Recorded on October 24, 2017.
How old are entitlement programs in the United States? Entitlement programs are as old as the Republic, according to John Cogan, former deputy director of the US Office of Management and Budget (OMB) and a Hoover Institution senior fellow. Cogan joins Peter Robinson to discuss his latest book, The High Cost of Good Intentions, on the necessity for entitlement reform in the United States.
Currently there are a bevy of entitlement programs in the United States, each costing a large percentage of the federal budget each year. These programs are open-ended and hard to estimate into the budget because people with the average number of benefits vary greatly from year to year. These programs have become complex and bloated over the many years since they’ve been instated and are in dire need of reform.
According to John Cogan, entitlement programs such as pensions, Medicaid, and Social Security have been a part of US history since the Revolutionary War when Congress first created pensions for all the soldiers who had served the Republic during the war. Congress then went on to expand entitlement programs after the Civil War to include soldiers who had fought in the war. Entitlements remained restricted to only those who had served the Republic until the New Deal when entitlements were extended to all citizens above a certain age (Social Security). This was the first time that entitlements were given to citizens who had not served. This was also the first time that entitlements were granted to everyone until the end of time.
- Blueprint for America: Entitlements and the Budget
- Pension Pursuit
- The High Cost of Good Intentions: A History of US Federal Entitlement Programs
- America the Fixer Upper
- Finding the Money for America the Fixer Upper
About the Guest
John Cogan is the Leonard and Shirley Ely Senior Fellow at the Hoover Institution and a faculty member in the Public Policy Program at Stanford University.
Cogan is an expert in domestic policy. His current research is focused on US budget and fiscal policy, federal entitlement programs, and health care. He has published widely in professional journals in both economics and political science. His latest book, The High Cost of Good Intentions: A History of US Federal Entitlement Programs was published in September 2017. The book traces the history of US federal entitlement programs from the Revolutionary War to modern times. His previous books include Healthy, Wealthy, and Wise: Five Steps to a Better Health Care System, coauthored with Glenn Hubbard and Daniel Kessler, and The Budget Puzzle (with Timothy Muris and Allen Schick).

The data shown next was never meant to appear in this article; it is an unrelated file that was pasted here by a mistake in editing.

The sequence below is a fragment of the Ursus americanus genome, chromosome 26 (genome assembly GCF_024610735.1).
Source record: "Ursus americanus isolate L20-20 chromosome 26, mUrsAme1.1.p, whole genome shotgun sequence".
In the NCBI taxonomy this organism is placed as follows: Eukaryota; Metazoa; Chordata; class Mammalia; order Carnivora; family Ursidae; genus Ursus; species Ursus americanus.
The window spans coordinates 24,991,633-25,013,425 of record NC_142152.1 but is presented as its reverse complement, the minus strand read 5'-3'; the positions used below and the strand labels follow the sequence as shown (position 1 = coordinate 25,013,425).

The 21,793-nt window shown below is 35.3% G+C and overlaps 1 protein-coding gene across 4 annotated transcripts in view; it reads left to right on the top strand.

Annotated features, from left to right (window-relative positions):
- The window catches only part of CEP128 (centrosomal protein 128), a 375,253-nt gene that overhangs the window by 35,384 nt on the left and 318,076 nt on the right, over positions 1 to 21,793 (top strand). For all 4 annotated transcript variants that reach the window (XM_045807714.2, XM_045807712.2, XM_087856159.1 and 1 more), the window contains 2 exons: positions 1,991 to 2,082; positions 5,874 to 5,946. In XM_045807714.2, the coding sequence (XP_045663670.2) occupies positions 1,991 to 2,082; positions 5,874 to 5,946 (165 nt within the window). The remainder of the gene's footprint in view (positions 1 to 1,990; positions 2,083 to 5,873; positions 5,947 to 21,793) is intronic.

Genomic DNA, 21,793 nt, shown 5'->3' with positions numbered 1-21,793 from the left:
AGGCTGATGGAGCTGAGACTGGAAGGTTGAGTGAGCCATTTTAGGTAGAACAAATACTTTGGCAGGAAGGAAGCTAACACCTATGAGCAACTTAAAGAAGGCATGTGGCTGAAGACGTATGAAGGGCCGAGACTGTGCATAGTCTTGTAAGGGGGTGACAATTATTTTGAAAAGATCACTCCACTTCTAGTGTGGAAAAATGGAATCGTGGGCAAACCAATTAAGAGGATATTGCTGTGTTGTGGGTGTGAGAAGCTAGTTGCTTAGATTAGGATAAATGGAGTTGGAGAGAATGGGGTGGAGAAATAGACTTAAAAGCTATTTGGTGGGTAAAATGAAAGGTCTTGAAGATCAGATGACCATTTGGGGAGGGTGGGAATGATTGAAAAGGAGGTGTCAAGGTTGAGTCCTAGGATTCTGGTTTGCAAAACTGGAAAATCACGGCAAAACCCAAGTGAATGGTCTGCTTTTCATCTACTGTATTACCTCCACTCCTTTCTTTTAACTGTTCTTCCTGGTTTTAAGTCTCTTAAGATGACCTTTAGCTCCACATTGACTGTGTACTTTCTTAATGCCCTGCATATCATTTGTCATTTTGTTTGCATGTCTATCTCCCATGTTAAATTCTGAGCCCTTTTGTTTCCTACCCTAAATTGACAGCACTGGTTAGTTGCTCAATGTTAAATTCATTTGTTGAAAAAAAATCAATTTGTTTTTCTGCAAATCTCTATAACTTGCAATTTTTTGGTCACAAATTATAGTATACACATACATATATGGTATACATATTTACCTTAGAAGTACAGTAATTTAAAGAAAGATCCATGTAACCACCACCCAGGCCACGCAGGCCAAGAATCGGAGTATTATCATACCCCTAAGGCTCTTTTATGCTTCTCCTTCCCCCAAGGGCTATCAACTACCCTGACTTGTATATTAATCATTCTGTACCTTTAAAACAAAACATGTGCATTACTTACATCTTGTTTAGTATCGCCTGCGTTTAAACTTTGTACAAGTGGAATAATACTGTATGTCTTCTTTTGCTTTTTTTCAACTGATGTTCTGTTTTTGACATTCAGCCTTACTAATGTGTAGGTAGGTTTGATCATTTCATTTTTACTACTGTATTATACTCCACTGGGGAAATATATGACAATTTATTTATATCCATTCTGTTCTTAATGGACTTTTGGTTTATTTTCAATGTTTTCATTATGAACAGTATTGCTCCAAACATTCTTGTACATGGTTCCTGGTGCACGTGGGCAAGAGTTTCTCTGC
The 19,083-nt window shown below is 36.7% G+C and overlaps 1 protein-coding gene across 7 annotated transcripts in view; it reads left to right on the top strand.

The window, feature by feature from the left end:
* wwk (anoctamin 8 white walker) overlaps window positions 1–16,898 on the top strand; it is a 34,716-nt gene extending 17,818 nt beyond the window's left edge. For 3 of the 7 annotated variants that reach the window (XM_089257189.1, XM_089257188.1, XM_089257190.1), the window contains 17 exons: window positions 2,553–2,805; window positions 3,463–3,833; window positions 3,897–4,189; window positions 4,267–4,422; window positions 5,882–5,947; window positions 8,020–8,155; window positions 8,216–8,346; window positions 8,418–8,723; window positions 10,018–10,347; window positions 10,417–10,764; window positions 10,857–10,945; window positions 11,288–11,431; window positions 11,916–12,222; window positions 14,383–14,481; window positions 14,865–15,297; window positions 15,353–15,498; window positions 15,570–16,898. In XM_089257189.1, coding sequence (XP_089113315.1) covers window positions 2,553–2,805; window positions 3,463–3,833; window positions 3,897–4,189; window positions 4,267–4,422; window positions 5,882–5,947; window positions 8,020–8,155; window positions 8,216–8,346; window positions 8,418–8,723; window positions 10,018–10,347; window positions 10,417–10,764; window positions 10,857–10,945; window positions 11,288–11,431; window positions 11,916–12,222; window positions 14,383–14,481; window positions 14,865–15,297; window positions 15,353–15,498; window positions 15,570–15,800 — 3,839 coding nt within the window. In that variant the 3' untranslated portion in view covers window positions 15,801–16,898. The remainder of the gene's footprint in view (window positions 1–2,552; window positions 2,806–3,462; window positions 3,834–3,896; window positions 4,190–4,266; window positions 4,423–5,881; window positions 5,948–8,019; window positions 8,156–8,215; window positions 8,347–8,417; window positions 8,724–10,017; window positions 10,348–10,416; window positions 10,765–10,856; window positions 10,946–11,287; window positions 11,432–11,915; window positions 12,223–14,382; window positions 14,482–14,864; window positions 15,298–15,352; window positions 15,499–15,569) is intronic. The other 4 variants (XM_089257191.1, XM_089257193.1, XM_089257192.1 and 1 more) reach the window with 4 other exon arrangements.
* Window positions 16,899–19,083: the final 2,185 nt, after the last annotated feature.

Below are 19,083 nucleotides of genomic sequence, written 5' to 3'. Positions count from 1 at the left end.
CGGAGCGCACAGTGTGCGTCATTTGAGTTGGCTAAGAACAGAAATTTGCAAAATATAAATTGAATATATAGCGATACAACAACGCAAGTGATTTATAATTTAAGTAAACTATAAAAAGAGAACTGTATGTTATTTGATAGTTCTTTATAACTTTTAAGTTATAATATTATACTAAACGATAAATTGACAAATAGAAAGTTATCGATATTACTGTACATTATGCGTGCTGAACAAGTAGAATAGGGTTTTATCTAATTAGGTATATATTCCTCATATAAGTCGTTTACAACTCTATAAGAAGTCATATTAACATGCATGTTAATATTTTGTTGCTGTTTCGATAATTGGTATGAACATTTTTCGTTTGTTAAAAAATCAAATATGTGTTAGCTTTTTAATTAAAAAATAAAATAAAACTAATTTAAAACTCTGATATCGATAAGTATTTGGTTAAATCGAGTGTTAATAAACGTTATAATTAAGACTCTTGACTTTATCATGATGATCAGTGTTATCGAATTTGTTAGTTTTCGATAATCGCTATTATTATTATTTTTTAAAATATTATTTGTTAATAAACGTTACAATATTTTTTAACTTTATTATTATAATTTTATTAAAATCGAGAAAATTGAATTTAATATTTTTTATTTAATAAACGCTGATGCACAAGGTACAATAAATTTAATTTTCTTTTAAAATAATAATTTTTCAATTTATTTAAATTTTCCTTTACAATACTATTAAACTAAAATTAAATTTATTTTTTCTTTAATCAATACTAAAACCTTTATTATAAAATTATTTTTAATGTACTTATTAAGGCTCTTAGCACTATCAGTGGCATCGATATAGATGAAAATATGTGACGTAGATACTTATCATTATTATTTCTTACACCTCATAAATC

Cogan has devoted a considerable part of his career to public service. He served as assistant secretary for policy in the US Department of Labor from 1981 to 1983. From 1983 to 1985 he served as associate director in the US Office of Management and Budget (OMB) and was appointed deputy director in 1988. His responsibilities included developing and reviewing all health, housing, education, and employment training programs and policies.
Cogan has served on numerous congressional, presidential, and California state advisory commissions. He served on the California State Commission on the 21st Century Economy and the California Public Employee Post-Employment Benefits Commission. He has served on President George W. Bush's Commission to Strengthen Social Security, the US Bipartisan Commission on Health Care (the Pepper Commission), the Social Security Notch Commission, and the National Academy of Sciences' Panel on Poverty and Family Assistance.
Cogan received his AB in 1969 and his PhD in 1976 from the University of California at Los Angeles, both in economics. He received his MA in economics from California State University at Long Beach in 1970. He was an associate economist at the Rand Corporation from 1975 to 1980. In 1979 Cogan was appointed a national fellow at the Hoover Institution, in 1980 he was appointed a senior research fellow, and in 1984 he became a senior fellow.